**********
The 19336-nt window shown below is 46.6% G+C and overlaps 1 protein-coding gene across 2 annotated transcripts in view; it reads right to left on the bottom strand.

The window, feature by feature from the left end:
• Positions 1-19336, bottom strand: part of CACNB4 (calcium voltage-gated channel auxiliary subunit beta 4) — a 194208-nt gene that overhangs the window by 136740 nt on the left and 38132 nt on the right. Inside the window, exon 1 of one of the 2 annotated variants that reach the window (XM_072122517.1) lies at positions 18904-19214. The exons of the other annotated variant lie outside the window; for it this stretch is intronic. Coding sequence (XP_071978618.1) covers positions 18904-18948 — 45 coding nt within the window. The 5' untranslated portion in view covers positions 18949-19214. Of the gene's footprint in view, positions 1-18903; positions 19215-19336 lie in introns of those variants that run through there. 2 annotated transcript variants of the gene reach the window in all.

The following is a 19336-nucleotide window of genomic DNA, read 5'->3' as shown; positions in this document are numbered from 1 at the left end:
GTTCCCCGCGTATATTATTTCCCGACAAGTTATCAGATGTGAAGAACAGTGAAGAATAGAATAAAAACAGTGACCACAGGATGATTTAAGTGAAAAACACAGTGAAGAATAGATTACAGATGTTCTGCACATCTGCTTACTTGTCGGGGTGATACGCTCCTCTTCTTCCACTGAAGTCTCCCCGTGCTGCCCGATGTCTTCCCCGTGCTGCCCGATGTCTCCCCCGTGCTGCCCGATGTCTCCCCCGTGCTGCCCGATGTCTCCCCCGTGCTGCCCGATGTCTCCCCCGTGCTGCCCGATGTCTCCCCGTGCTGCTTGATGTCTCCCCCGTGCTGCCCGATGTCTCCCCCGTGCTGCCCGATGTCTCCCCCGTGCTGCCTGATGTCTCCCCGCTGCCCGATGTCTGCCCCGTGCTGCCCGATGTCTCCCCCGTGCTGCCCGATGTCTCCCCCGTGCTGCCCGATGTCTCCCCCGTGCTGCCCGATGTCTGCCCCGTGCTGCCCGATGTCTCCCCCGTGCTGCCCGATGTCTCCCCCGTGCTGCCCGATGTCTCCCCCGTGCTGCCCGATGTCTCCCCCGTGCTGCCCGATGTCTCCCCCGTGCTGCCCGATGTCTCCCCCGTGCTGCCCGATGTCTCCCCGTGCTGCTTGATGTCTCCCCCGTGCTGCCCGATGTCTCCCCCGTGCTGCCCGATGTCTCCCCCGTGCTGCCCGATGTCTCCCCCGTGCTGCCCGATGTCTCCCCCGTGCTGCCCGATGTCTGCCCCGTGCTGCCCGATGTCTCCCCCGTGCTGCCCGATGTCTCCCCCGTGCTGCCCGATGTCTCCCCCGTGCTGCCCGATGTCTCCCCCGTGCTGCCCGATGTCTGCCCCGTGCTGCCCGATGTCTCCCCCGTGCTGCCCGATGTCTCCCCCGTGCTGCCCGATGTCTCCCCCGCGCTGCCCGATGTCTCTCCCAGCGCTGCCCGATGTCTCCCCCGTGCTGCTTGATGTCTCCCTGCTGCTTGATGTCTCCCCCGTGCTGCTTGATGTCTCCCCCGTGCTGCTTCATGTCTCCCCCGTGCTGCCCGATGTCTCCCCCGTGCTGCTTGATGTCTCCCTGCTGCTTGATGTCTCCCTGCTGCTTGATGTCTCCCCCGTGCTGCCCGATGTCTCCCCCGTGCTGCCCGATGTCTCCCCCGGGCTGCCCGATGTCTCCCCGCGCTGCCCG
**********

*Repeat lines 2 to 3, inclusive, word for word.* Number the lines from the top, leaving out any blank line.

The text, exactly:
The window, feature by feature from the left end:
• Positions 1-19336, bottom strand: part of CACNB4 (calcium voltage-gated channel auxiliary subunit beta 4) — a 194208-nt gene that overhangs the window by 136740 nt on the left and 38132 nt on the right. Inside the window, exon 1 of one of the 2 annotated variants that reach the window (XM_072122517.1) lies at positions 18904-19214. The exons of the other annotated variant lie outside the window; for it this stretch is intronic. Coding sequence (XP_071978618.1) covers positions 18904-18948 — 45 coding nt within the window. The 5' untranslated portion in view covers positions 18949-19214. Of the gene's footprint in view, positions 1-18903; positions 19215-19336 lie in introns of those variants that run through there. 2 annotated transcript variants of the gene reach the window in all.